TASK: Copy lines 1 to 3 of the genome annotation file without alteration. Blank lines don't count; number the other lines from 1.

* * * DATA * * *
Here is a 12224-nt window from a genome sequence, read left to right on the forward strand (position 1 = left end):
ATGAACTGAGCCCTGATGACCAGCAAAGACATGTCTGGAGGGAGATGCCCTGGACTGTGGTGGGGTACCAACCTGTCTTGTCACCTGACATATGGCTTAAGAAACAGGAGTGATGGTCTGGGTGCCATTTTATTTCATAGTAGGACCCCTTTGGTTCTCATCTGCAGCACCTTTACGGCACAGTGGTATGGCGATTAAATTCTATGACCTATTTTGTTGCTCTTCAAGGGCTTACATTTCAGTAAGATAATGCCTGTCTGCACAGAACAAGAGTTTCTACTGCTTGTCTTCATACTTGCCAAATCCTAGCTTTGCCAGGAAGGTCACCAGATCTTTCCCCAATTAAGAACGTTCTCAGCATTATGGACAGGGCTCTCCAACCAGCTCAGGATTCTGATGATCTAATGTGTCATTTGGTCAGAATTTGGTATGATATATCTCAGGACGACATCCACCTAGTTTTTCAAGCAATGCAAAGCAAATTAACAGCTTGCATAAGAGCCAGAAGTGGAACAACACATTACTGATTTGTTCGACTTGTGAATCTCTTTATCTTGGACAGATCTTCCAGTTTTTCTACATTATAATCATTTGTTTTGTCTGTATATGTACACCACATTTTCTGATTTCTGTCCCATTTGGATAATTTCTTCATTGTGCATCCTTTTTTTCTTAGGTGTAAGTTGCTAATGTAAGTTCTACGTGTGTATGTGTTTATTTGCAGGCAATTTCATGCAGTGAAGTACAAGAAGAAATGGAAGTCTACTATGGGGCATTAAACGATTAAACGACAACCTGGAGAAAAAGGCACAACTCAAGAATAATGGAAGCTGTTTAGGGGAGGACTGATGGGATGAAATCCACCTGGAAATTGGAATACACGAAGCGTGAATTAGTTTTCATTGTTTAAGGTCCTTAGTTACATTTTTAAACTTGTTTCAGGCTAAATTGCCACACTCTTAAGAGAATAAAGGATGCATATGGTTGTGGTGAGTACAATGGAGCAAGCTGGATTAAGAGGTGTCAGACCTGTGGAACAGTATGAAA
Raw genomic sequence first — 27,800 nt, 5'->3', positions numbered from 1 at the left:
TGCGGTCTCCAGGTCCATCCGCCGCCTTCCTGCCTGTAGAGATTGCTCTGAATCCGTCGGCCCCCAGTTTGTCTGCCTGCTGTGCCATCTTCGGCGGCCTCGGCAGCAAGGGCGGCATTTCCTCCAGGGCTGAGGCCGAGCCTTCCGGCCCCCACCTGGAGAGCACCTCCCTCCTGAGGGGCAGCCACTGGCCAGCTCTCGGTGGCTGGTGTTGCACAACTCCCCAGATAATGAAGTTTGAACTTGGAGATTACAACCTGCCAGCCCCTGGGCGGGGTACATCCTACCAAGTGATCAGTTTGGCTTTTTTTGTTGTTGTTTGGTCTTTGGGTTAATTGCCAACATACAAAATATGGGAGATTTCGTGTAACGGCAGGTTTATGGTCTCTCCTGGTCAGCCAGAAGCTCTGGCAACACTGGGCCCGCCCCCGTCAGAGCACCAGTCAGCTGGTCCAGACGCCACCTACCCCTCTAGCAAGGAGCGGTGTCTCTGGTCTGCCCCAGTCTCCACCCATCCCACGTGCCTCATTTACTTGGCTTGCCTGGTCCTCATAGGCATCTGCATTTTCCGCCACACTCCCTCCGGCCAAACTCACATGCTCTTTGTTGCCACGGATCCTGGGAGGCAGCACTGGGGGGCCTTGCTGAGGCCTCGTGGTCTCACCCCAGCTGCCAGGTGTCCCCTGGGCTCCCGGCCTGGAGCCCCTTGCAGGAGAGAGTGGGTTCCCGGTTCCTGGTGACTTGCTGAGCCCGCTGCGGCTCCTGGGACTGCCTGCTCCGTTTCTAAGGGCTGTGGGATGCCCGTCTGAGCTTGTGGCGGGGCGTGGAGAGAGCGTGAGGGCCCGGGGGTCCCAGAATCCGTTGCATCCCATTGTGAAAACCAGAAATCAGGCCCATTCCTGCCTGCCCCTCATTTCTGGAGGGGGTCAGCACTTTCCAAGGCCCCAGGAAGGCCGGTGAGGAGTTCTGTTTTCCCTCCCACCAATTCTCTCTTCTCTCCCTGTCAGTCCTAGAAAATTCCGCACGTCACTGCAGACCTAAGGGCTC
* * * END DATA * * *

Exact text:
Here is a 12224-nt window from a genome sequence, read left to right on the forward strand (position 1 = left end):
ATGAACTGAGCCCTGATGACCAGCAAAGACATGTCTGGAGGGAGATGCCCTGGACTGTGGTGGGGTACCAACCTGTCTTGTCACCTGACATATGGCTTAAGAAACAGGAGTGATGGTCTGGGTGCCATTTTATTTCATAGTAGGACCCCTTTGGTTCTCATCTGCAGCACCTTTACGGCACAGTGGTATGGCGATTAAATTCTATGACCTATTTTGTTGCTCTTCAAGGGCTTACATTTCAGTAAGATAATGCCTGTCTGCACAGAACAAGAGTTTCTACTGCTTGTCTTCATACTTGCCAAATCCTAGCTTTGCCAGGAAGGTCACCAGATCTTTCCCCAATTAAGAACGTTCTCAGCATTATGGACAGGGCTCTCCAACCAGCTCAGGATTCTGATGATCTAATGTGTCATTTGGTCAGAATTTGGTATGATATATCTCAGGACGACATCCACCTAGTTTTTCAAGCAATGCAAAGCAAATTAACAGCTTGCATAAGAGCCAGAAGTGGAACAACACATTACTGATTTGTTCGACTTGTGAATCTCTTTATCTTGGACAGATCTTCCAGTTTTTCTACATTATAATCATTTGTTTTGTCTGTATATGTACACCACATTTTCTGATTTCTGTCCCATTTGGATAATTTCTTCATTGTGCATCCTTTTTTTCTTAGGTGTAAGTTGCTAATGTAAGTTCTACGTGTGTATGTGTTTATTTGCAGGCAATTTCATGCAGTGAAGTACAAGAAGAAATGGAAGTCTACTATGGGGCATTAAACGATTAAACGACAACCTGGAGAAAAAGGCACAACTCAAGAATAATGGAAGCTGTTTAGGGGAGGACTGATGGGATGAAATCCACCTGGAAATTGGAATACACGAAGCGTGAATTAGTTTTCATTGTTTAAGGTCCTTAGTTACATTTTTAAACTTGTTTCAGGCTAAATTGCCACACTCTTAAGAGAATAAAGGATGCATATGGTTGTGGTGAGTACAATGGAGCAAGCTGGATTAAGAGGTGTCAGACCTGTGGAACAGTATGAAA
Raw genomic sequence first — 27,800 nt, 5'->3', positions numbered from 1 at the left: